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German Company Uniper Reports A Record-Breaking Net Loss Of 40 Billion Euros

German Company Uniper Reports A Record-Breaking Net Loss Of 40 Billion Euros
After Russia cut off its supplies, the soon-to-be-nationalized gas importer Uniper reported a record 40 billion euro ($39.3 billion) net loss in the first nine months of this year, the largest in German corporate history.
By making Uniper the largest corporate casualty of the crisis thus far, Russia's decision to end a decade-long supply relationship with Europe, particularly Germany, is further highlighted by the loss.
According to Mark Spoerer, who holds the chair for economic and social history at the University of Regensburg, it also represents the largest loss in German corporate history, dwarfing more recent outliers like the 25 billion euros Deutsche Telekom disclosed for 2002.
Shares of Uniper have lost 93% of their value since the beginning of the year, bringing its market value down to 1.1 billion euros as of today from 15.2 billion euros on January 3.
"Our half-year numbers already indicated that this has left massive scars in our financial results," Chief Financial Officer Tiina Tuomela said, adding that an agreed stabilisation package that will see Germany take over Uniper was currently being finalised.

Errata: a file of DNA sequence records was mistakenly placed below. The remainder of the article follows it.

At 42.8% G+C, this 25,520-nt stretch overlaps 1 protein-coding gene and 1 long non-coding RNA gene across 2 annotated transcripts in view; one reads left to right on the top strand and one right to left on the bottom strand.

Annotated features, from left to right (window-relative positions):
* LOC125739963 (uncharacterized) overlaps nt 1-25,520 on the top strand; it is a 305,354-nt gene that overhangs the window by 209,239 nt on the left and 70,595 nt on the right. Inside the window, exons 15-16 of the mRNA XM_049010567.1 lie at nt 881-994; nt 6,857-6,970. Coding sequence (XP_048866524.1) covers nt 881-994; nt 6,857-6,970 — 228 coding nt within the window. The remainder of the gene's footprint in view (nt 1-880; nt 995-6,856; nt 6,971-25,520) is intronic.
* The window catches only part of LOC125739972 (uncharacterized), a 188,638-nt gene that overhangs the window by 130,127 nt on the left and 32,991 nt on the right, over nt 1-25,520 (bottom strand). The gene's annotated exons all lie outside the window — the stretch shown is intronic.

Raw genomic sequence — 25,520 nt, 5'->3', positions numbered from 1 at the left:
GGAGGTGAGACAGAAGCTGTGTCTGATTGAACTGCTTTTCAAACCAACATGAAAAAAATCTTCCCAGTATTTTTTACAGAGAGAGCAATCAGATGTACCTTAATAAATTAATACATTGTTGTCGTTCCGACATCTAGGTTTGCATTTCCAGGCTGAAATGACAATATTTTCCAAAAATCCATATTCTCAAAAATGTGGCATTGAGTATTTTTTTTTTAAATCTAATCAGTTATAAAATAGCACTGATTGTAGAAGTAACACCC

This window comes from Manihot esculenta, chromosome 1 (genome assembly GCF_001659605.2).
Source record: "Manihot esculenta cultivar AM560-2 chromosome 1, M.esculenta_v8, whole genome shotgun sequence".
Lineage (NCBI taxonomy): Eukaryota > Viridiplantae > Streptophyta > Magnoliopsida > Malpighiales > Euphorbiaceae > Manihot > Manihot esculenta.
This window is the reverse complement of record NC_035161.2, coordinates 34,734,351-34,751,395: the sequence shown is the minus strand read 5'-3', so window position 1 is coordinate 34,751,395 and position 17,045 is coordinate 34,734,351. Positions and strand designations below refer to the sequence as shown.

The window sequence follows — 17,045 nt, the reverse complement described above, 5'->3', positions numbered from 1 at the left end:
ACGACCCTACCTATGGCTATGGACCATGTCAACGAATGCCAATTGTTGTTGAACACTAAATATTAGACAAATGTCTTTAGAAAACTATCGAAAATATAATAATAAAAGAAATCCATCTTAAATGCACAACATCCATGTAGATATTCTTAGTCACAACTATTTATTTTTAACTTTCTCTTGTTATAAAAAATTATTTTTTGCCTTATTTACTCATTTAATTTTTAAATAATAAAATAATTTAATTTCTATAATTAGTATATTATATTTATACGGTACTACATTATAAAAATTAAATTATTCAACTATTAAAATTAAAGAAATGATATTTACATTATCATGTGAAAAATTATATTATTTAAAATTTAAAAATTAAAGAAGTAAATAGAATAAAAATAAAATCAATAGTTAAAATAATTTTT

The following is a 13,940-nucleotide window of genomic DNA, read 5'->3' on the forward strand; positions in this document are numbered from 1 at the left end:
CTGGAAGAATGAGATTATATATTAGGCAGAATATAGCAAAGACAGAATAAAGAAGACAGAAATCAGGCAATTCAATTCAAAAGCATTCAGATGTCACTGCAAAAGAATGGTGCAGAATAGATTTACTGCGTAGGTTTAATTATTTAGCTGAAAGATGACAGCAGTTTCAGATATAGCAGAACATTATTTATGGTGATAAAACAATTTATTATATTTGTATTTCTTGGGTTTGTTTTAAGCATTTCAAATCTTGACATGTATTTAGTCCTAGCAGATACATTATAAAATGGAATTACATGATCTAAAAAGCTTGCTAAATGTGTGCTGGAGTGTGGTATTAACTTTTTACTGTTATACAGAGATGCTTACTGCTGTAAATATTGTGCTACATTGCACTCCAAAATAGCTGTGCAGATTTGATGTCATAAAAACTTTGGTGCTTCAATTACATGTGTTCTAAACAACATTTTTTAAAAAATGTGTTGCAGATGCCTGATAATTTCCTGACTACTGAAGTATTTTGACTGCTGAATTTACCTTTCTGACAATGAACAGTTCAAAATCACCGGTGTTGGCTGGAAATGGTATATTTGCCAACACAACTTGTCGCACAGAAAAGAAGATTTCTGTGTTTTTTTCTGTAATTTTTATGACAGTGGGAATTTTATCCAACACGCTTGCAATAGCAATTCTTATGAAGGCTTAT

According to Uniper, the net loss took into account losses realized by the company of 10 billion euros from replacing Russian gas volumes on the spot market at much higher prices.
When gas prices spiked over the summer, this resulted in daily losses of more than 100 million euros; however, as markets began to cool off at the end of October, this number decreased to less than 10 million euros per day.
Future losses associated with the same problem totaling 31 billion euros are also included in the net loss.
The company's shares decreased by 3%.
A planned gas levy that was supposed to take effect on October 1 but was canceled at the last minute, according to Tuomela, is being replaced in talks with a measure that will effectively transfer the enormous losses to Uniper's future owner, the German government.
In order to seek billions of euros in compensation, Uniper has threatened legal action against its former principal supplier Gazprom and is considering filing a case before a Swedish arbitration court.
"We are also working intensively to restructure our gas portfolio in order to minimise risks and to end by 2024 the losses resulting from suspended Russian gas deliveries," Tuomela said.
A planned exit from the Russian market, where the group has an 83.7% stake in Unipro, is one of the group's top priorities, it said, adding that the recent success of the Russian division had sparked more interest from potential buyers.
According to the agreement with Berlin, KfW has granted Uniper credit lines totaling 18 billion euros, 14 billion of which had already been used as of the end of October, the company reported.

Christopher J. Mitchell

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